Feeling thoroughly inspired after our night in Ronda, Sarah and I walked to the train station the next morning to catch our ride to Cordoba. When initially planning our trip, Cordoba did not make the cut. We had planning on taking the train from Ronda to Sevilla and spending most of our day in the new city. Upon plotting our train route, I was surprised to see that Cordoba was one of the stops along the way, as such, scheming commenced to see if we could fit just one more city into our already packed schedule. Thanks to several forum users and bloggers, I realized it was indeed possible thanks to storage lockers in the bus station. So the new alternative plan proceeded as such. After boarding our train in Ronda we would get off at Cordoba, exiting the train station and walking across the street to the bus station where we could use lockers to store our luggage for the duration of our mini adventure. Entering the bus station, the token kiosk was easy to find off to the right. After obtaining the token, we followed the signs for consigna around the corner to find the lockers. For approximately 6 euros we got a locker for all day that was large enough to hold both of our carry-ons, our large handbags and our heavy coats. After unburdening ourselves from our baggage, we set out to explore on the hottest day of our trip. We set off in roughly the right direction, walking through the Jardines de la Victoria park with the goal of finding a restaurant for lunch on our 25 minute walk to Mesquita. Eventually we stumbled upon the old city wall (picture above) before wandering into the Jewish Quarter.
While wandering in the twisted streets of the Jewish Quarter Sarah and I of course quickly became lost, but we enjoyed exploring as we didn’t feel rushed for time. We had peace of mind as long as we knew we were roughly heading in the right direction for the Mezquita. Cordoba was the first part of our trip where we encountered large hoards of tourist groups. We were thankful we avoided them in Granada, but they would be a lingering presence throughout the remainder of our trip until Segovia. We spent an hour and a half to two hours in the Jewish Quarter, however perhaps half of that was spent in an adorable little coffee shop, people watching while satisfyingly sipping our cafe con leches and scandalously devouring a delightfully delicious donut. We did track down quite a few of Rick Steves’ ‘Sights of Cordoba’ such as the Artisan Market, alas only a few of the shops were open when we tracked it down as it was during the midday break. In general we loved exploring the narrow streets and white washed walls while trying to peek a glimpse of the exquisite patios hidden behind iron gates.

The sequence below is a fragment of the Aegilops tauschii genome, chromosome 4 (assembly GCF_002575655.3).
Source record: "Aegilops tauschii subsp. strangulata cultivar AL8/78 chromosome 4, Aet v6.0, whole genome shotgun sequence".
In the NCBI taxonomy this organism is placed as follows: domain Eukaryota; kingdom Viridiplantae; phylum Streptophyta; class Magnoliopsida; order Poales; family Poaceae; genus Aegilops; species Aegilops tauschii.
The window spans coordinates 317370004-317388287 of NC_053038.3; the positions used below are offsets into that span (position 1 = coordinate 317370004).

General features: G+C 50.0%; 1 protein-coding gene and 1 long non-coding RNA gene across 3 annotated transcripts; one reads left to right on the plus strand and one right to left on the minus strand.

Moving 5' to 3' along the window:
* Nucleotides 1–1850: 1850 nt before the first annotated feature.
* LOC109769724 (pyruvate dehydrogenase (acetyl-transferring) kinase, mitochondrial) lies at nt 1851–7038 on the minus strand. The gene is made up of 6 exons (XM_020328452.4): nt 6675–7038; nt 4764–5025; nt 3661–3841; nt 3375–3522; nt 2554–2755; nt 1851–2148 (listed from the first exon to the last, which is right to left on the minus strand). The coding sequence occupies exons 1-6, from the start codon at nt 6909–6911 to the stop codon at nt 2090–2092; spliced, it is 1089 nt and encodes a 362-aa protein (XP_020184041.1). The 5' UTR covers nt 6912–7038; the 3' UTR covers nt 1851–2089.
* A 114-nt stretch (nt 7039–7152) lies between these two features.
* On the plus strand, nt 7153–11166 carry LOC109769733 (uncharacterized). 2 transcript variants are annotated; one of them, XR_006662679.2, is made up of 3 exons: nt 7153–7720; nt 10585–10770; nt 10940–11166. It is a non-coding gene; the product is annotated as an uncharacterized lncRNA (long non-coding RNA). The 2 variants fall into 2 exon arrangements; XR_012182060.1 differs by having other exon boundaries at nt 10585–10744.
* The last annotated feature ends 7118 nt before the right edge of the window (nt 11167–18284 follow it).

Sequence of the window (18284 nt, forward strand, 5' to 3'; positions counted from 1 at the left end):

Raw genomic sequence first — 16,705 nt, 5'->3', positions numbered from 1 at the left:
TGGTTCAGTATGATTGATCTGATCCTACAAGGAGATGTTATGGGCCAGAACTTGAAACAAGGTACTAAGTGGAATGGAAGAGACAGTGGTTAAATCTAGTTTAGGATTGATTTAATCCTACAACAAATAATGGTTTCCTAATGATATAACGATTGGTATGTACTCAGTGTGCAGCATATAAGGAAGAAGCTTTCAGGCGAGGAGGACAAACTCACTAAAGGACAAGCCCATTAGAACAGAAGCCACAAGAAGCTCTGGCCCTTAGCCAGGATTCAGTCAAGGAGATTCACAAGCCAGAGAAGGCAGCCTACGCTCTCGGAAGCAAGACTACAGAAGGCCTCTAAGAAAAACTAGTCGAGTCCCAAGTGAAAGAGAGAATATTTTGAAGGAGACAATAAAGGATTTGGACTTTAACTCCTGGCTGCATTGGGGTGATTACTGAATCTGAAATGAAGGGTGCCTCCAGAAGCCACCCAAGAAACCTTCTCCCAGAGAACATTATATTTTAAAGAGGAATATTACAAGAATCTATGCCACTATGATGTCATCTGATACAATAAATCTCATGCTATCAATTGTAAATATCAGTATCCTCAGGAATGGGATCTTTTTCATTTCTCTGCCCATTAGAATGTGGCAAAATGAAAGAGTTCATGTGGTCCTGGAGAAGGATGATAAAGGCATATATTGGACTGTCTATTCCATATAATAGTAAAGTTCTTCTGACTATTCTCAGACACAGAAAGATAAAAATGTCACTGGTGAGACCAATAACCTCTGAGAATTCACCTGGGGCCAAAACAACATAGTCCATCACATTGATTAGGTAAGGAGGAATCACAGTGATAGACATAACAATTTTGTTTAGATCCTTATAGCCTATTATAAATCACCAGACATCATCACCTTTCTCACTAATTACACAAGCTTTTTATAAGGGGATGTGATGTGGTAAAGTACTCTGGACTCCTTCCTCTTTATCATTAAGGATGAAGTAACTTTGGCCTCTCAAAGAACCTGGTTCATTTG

Bridge Gate and Roman Bridge
Eventually we rounded a corner and came upon the Triumphal Arch and Roman Bridge that were nestled at the junction of one of Mezquita’s corners. While the bridge was in no way original, having been remodeled as recent as 2009, it was interesting to cross a bridge so many rulers had deemed important throughout the ages. Looming over the entrance of the bridge was the Triumphal Arch that had been built in 1572 for the arrival of King Philip, who anticlimactically arrived prior to the construction of the large arch.
After our leisurely stroll across the Roman Bridge and back, Sarah and I hurried to the entrance of the Mezquita. You can see the outside in the bottom two photos below. The outer walls, while still impressive displayed a fairly damaged in places, however you could see where renovation projects were ongoing. Once inside we were enamored with the level of detail and the stark differences from Alhambra.